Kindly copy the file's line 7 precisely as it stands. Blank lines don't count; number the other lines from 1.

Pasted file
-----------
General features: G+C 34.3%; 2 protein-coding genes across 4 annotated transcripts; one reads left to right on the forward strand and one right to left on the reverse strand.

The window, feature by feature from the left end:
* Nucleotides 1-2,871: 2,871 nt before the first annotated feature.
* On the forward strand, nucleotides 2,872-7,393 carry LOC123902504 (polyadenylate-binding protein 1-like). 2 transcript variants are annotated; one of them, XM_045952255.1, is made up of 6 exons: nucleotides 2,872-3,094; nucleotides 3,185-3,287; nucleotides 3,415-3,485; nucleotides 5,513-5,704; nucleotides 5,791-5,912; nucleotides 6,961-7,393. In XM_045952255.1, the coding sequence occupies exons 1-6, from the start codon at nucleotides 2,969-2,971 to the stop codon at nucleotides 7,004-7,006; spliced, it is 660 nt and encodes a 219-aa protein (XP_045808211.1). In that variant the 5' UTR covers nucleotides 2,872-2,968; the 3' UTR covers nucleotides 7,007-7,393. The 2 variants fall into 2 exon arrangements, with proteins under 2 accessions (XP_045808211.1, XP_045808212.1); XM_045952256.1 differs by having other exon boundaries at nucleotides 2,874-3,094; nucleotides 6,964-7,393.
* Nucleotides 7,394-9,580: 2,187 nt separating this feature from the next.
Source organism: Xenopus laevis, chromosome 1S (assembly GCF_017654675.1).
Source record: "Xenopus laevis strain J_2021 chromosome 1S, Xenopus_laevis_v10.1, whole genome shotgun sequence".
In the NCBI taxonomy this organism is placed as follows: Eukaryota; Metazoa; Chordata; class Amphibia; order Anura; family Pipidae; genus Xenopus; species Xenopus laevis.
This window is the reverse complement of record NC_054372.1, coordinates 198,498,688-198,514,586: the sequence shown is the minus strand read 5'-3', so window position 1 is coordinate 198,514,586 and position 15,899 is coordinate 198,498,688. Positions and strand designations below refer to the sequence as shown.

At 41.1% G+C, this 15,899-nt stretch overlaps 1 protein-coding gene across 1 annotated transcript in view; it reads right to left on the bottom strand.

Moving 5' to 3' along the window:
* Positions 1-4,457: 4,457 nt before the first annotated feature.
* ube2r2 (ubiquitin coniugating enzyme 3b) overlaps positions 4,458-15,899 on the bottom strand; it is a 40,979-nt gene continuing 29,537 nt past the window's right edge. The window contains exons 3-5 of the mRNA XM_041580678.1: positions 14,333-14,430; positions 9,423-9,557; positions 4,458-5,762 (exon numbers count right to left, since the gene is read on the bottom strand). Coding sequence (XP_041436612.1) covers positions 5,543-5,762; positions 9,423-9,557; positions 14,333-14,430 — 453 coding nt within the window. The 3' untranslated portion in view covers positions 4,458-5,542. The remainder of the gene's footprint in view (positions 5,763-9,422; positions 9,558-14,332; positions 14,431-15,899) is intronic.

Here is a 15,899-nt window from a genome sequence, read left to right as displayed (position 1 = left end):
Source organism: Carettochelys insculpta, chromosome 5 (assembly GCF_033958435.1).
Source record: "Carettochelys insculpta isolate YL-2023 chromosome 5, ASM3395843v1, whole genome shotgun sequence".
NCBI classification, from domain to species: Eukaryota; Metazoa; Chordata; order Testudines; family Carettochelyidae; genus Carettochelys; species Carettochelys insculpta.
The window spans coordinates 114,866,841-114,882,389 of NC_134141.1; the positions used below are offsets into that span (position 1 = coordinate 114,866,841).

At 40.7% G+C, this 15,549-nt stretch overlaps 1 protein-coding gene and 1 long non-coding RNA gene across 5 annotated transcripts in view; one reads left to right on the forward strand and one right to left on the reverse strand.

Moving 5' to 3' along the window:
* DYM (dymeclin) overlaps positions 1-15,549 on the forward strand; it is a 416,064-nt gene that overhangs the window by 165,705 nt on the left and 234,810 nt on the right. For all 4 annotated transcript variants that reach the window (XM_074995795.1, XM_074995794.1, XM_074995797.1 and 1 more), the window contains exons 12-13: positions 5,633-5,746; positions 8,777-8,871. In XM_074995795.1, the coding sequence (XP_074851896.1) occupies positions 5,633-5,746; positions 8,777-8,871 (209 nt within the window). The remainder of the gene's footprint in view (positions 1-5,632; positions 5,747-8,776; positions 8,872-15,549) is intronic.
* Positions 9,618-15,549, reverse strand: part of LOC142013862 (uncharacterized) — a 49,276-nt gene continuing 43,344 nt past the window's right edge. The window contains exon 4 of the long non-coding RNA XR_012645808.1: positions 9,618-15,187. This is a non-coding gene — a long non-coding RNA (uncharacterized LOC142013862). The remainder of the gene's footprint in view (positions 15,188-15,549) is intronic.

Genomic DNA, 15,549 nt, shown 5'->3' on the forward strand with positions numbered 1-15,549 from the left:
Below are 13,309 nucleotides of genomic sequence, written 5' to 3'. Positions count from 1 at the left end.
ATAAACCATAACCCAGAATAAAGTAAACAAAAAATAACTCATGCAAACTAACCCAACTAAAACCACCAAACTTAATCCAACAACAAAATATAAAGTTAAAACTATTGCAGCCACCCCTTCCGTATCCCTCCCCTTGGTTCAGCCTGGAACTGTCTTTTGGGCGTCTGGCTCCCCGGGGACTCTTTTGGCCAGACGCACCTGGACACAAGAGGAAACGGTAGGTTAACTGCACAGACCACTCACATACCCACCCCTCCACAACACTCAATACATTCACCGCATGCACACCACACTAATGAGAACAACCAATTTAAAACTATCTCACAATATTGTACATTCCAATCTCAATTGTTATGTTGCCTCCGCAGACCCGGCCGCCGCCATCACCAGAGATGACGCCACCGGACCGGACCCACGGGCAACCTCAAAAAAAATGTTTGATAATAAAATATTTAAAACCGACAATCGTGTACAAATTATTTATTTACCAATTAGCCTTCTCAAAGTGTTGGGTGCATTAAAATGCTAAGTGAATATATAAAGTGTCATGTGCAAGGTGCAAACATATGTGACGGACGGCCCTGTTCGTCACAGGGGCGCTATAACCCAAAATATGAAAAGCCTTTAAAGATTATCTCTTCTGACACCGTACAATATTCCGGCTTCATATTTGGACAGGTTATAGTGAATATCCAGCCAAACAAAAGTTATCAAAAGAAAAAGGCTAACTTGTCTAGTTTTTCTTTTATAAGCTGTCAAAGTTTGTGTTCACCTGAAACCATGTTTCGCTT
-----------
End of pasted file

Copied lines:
Source record: "Xenopus laevis strain J_2021 chromosome 1S, Xenopus_laevis_v10.1, whole genome shotgun sequence".